But...if OtherInfo pertains to the Product you're checking on AND you have no real Data Access layer then I can see how this might be a valid design.

Still, I'm on your side. I don't like it.

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considering that an accountNumber was passed into the constructor you shouldn't have to pass it to another method like that.

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A few points

  • The parameter names are pascal case, instead of camel (this maybe a mistake)
  • getOtherInfo() looks like it's a responsibility of AccountPersonalDetails and so should be in that class
  • You may want to use a Façade class or Repository pattern to retrieve your AccountPersonalDetails instead of using a constructor
  • getOtherInfo() may also be relevant for this refactor, so the database logic isn't embedded inside the domain object, but in a service class (the Façade/Repository)
  • ProductACriteriaPassed() is in the right place
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I would recommend this:

public class AccountPersonalDetails
{
   public OtherInfo OtherInfo { get; private set; }
}

public class ProductChecker
{
     public ProductChecker(AccountPersonalDetails) {}
}

// and here's the important piece
public class EitherServiceOrRepository
{
   public static AccountPersonalDetails GetAccountDetailsByNumber(int accountNumber)
   {
       // access db here
   }

   // you may also feel like a bit more convinience via helpers
   // this may be inside ProductCheckerService, though
   public static ProductChecker GetProductChecker(int accountNumber)
   {
      return new ProductChecker(GetAccountDetailsByNumber(accountNumber));
   }
}

I'm not expert in Domain-Driven Design but I believe this is what DDD is about. You keep your logic clean of DB concerns, moving this to external services/repositories. Will be glad if somebody correct me if I'm wrong.

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The method ProductChecker GetProductChecker is a pure factory method -- creation of objects -- and does not belong in a EitherServiceOrRepository. It gives the repository multiple responsibilities. It should remain unchanged (constructor) on ProductChecker if construction is simple. If complex, a factory or builder class. Despite the picking of nits, a good example of splitting out the repository. –  Precipitous Sep 21 '09 at 15:26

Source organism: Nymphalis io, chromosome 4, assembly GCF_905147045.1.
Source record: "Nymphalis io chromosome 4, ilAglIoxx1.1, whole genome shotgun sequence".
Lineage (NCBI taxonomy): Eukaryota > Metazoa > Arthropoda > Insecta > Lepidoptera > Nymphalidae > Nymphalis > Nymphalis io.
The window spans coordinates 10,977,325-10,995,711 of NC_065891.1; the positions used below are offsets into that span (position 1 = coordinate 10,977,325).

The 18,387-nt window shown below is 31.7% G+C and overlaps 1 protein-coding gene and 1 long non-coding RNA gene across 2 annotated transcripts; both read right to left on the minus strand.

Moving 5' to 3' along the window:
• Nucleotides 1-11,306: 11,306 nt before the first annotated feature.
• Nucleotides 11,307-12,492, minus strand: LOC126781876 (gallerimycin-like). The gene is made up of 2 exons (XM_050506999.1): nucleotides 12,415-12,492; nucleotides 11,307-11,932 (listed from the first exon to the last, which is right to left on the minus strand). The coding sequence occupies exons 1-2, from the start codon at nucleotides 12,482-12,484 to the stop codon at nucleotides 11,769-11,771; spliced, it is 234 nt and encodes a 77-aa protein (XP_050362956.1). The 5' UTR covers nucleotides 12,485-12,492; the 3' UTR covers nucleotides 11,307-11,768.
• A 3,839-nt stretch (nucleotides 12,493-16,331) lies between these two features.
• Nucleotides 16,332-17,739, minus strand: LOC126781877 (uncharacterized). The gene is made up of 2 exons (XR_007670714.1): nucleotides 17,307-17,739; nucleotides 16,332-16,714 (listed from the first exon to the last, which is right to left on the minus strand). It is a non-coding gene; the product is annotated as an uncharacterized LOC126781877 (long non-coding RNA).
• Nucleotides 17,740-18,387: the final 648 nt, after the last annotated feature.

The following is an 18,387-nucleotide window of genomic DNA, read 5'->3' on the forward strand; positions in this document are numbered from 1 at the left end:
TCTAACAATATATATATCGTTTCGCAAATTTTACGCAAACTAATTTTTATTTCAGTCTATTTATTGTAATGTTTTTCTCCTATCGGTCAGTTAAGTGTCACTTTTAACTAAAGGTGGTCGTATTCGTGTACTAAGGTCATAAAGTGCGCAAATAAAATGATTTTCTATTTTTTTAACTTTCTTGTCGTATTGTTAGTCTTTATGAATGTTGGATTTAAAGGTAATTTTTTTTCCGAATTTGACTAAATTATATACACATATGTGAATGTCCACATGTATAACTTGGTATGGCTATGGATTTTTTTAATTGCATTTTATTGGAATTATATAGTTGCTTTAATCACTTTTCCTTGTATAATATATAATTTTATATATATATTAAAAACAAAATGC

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Whats good. It looks like you have a productChecker with a nice clear purpose. Check products. You'd refactor or alter this because your have a need to. If you don't need to, you wouldn't. Here's what I would probably do.

It "feels" clunky to create a new instance of the class for each account number. A constructor argument should be something required for the class to behave correctly. Its a parameter of the class, not a dependency. It leads to the tempation to do a lot of work in the constructor. Usage of the class should look like this:

result = new ProductChecker().ProductACriteriaPassed(accountNumber)

Which I'd quickly rename to indicate it does work.

result = new ProductChecker().PassesProductACriteria(accountNumber)

A few others have mentioned that you may want to split out the database logic. You'd want to do this if you want unit tests that are fast. Most programs want unit tests (unless you are just playing around), and they are nicer if they are fast. They are fast when you can get the database out of the way.

Let's make a dummy object representing results of the database, and pass it to a method that determines whether the product passes. If not for testibility, this would be a private. Testability wins. Suppose I want to verify a rule such as "the product must be green if the account number is prime." This approach to unit testing works great without fancy infrastructure.

// Maybe this is just a number of items. 
DataRequiredToEvaluateProduct data =  // Fill in data
// Yes, the next method call could be static. 
result = new ProductChecker().CheckCriteria(accountNumber, data)
// Assert result

Now we need to connect the database. The database is a dependency, its required for the class to behave correctly. It should be provided in the constructor.

public class ProductRepository {} // Define data access here. 

// Use the ProductChecker as follows. 
result = new ProductChecker(new ProductRepository()).CheckCriteria(accountNumber)

If the constructor gets annoyingly lengthy (it probably has to read a config file to find the database), create a factory to sort it out for you.

result = ProductCheckerFactory().GimmeProductChecker().CheckCriteria(accountNumber)

So far, I haven't used any infrastructure code. Typically, we'd make the above easier and prettier with mocks and dependency injection (I use rhinomocks and autofac). I won't go into that. That is only easier if you already have it in place.